The national average salary for an Instructor in the United States is $59,963 per year or $28.83 per hour.While the top 10 percent make over $99,000 per year, the bottom 10 percent make under $36,000.Education companies and Hospitality companies have the most job opportunities for Instructors.Some of the states with the best Instructor salaries are Pennsylvania, New York, Massachusetts, Maryland, and Vermont.Most Instructors spend 2.8 years in the position.
As an Instructor in the U.S., you can expect to earn on average $59,963 per year or $28.83 per hour.Philadelphia, PA reports the highest Instructor salaries at $59,134 per year.The average entry-level salary in Philadelphia, PA is $27,000.Some of the states with the best Instructor salaries are Pennsylvania, New York, Massachusetts, Maryland, Vermont, New Jersey, and Hawaii.Colorado, Utah, and Washington have the lowest Instructor salaries.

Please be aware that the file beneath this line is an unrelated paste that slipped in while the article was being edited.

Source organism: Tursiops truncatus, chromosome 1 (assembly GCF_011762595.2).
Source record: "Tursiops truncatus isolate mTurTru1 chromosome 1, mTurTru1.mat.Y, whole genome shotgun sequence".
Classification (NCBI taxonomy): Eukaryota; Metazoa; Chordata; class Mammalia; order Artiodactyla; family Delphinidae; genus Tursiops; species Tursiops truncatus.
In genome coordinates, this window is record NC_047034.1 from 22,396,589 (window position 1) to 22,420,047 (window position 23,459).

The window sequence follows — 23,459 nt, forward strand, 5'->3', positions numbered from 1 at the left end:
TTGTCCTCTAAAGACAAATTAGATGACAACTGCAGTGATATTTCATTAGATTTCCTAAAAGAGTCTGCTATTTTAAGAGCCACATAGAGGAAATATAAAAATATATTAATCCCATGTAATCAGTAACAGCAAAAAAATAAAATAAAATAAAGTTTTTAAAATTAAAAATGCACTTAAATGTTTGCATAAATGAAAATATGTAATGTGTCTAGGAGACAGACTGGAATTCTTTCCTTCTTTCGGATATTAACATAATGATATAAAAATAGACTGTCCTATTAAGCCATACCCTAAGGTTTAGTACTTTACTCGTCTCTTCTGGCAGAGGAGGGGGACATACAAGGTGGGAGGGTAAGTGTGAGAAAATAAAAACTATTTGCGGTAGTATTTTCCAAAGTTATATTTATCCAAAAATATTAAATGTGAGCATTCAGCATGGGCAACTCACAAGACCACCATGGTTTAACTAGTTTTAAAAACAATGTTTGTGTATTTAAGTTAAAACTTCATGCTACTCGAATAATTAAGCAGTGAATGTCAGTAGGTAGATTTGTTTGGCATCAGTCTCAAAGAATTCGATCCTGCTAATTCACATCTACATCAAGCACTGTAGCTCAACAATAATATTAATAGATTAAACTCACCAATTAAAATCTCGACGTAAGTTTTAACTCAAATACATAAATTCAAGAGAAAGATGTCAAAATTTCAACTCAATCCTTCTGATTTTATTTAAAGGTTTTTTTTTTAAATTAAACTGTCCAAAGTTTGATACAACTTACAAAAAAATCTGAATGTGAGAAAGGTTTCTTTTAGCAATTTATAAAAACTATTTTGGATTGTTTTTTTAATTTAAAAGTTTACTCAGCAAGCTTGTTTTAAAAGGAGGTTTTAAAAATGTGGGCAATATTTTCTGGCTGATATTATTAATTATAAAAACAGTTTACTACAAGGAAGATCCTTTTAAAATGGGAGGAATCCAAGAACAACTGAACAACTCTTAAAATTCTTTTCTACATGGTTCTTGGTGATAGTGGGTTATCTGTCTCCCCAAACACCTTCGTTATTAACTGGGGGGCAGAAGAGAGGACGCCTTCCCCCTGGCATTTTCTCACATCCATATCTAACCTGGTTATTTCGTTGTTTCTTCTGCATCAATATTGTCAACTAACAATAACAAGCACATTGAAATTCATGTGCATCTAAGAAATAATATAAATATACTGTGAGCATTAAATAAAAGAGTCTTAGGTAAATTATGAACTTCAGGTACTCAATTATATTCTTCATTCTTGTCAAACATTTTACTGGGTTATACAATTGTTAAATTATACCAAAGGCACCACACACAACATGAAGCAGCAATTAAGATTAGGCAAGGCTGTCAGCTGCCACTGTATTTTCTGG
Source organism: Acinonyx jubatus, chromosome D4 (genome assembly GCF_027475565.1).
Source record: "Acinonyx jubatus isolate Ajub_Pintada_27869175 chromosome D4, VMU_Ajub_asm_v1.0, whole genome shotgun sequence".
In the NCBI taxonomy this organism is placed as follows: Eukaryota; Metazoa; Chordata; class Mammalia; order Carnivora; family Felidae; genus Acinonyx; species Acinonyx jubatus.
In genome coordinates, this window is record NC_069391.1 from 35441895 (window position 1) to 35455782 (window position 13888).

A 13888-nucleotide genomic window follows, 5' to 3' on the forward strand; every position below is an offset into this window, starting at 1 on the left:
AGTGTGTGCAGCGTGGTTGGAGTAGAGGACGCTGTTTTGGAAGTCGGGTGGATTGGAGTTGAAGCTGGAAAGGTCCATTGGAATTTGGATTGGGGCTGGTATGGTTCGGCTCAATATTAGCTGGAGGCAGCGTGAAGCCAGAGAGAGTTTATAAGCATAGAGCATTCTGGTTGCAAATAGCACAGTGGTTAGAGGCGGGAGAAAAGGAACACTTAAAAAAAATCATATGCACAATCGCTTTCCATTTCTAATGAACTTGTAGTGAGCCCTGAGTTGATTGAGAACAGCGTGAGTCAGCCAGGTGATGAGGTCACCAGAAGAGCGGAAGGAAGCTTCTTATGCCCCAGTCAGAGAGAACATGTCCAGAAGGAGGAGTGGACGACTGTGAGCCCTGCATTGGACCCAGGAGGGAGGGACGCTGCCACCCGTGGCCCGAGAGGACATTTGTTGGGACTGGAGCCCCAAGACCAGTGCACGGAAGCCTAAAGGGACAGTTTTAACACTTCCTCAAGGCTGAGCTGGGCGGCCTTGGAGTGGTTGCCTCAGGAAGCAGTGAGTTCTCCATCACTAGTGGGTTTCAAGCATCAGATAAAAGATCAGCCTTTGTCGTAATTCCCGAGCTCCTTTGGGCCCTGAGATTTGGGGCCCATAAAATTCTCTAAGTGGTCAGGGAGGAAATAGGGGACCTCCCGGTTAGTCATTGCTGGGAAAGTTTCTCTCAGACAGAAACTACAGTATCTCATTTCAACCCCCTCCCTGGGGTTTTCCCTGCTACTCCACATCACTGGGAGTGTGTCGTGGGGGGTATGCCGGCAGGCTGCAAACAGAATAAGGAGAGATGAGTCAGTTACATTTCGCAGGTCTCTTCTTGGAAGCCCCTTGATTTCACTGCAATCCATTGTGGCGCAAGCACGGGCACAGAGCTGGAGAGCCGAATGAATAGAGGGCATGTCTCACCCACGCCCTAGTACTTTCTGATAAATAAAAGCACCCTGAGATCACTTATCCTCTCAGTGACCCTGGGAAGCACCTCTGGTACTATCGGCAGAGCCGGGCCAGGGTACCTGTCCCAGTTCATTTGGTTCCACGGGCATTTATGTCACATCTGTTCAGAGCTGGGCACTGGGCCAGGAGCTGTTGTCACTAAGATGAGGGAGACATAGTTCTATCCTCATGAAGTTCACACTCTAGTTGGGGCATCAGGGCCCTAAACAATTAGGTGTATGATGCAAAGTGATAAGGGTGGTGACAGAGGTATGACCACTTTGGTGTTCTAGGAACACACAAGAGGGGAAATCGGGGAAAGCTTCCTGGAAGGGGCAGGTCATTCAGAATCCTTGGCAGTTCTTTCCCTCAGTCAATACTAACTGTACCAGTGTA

The darker areas on the map show where Instructors earn the highest salaries across all 50 states.
Average Instructor Salary By Company
Instructors report their job security as good. Just as in every field, some employers pay higher wages than others.Education companies and Hospitality companies are the best when it comes to the number of employment opportunities.Yale University and Johns Hopkins University are the best paying companies for Instructors.Companies like General Electric and Emory University also pay high salaries to their Instructors.
The type of industry that an Instructor works in can influence their earning potential.Our analysis shows that Technology companies, Health Care companies, and Government companies pay higher-than-average wages for Instructors.Salaries for Instructors in Technology companies average $67,231 annually, while Health Care companies and Government companies pay $65,229 and $61,608, respectively.At $50,925, the average salary for Instructors in the Non Profits industry is lower than other industries.
Instructor Salary History
Compare salaries for individual cities or states with the national average.